Your words are very kind Dave. I agree with your interpetation but also with Margaret’s and Benjammin’s. It is important to be brave and admit what we did wrong and teach the youngest to analyze, think, question, revise, change, welcome what is new, fight injustice, learn to be human, to forgive, learn from the mistakes, respect nature and other beings. This takes action.
    But sometimes… I lack the energy. That’s why your blog is so important :))))

    Hug,
    Carla

  6. I resonate strongly with the dispair you are feeling Dave. I often feel it too. And I also agree that it is now up to the younger generation, although I find that I can’t quite let go of trying too. (See my most recent vision of a sustainable future at http://disscommunity.net/ — much more widely applicable than to Diss, Norfolk, UK of course).

    But I don’t agree that the last 40 years have been such a miserable failure. Yes, it is the time that the fragmented, money-driven, consumerist culture has reached its fullest expression so that we are now at the limits of the Earth’s capacity. (And the worst possibilities are a massive extinction that takes out far more than just humans.) And those of us who saw it was wrong 40 years ago couldn’t stop that.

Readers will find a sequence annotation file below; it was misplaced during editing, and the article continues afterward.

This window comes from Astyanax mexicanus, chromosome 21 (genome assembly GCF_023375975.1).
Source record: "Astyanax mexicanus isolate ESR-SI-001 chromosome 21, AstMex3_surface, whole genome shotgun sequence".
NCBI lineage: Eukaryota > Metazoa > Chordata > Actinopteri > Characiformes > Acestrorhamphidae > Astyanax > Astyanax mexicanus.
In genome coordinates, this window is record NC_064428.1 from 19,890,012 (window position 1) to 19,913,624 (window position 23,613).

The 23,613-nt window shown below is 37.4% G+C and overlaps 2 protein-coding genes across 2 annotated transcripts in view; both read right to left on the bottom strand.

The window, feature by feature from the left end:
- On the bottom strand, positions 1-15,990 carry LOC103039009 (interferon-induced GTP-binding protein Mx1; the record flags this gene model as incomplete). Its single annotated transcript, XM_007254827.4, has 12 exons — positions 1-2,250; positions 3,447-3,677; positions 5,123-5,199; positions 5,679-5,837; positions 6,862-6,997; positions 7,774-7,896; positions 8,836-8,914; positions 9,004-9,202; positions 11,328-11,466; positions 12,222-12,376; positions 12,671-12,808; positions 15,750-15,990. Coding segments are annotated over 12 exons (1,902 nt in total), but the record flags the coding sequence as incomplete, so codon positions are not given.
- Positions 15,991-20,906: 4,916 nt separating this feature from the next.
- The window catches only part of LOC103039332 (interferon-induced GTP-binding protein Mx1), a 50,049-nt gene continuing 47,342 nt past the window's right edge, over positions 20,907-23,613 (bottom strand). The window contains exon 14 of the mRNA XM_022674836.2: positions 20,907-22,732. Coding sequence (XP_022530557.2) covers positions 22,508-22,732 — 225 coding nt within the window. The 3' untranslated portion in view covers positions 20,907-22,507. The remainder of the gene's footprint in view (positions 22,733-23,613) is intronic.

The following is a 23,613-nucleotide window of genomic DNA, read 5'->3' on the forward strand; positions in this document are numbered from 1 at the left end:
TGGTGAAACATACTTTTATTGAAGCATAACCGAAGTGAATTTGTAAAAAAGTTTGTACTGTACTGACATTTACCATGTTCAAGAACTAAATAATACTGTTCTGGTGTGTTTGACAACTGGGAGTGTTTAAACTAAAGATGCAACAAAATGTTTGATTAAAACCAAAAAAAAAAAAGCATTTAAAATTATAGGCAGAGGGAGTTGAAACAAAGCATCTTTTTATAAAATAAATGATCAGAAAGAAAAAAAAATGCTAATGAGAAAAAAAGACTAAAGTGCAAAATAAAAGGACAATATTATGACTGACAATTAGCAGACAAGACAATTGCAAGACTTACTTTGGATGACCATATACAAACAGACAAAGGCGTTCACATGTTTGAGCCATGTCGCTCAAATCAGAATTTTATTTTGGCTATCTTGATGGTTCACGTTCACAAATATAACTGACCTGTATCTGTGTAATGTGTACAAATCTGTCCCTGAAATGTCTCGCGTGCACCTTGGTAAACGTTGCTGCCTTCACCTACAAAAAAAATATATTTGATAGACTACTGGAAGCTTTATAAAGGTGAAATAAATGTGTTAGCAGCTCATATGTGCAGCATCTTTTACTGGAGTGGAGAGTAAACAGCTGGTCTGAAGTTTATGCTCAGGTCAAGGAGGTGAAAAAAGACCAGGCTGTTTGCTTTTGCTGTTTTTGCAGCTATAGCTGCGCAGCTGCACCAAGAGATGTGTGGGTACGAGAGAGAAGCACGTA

But for those of us who hold a vision vaguely like the one John Gray sneers at, the most important change is from a fragmented, competitive world to one in which we are all working together for the benefit of humankind and the natural world. To that end, there has been a lot of progress during my lifetime. (I’m 67.) The racism, sexual and gender sterotypes that were completely acceptable and taken for granted by most people when I was a child are now mostly seen as a residual abberation to be removed. There was no sense of a global environmental threat when I was a child, but it is very strong now and unites very many people in a sense of planetary citizenship. And while the present communications technologies (global radio and TV, mobile phones, internet) are of course controlled by and for commercial interests, they do provide the potential of a connection and infrastructure for a decentralised collaborative world that was unthinkable when I was a child.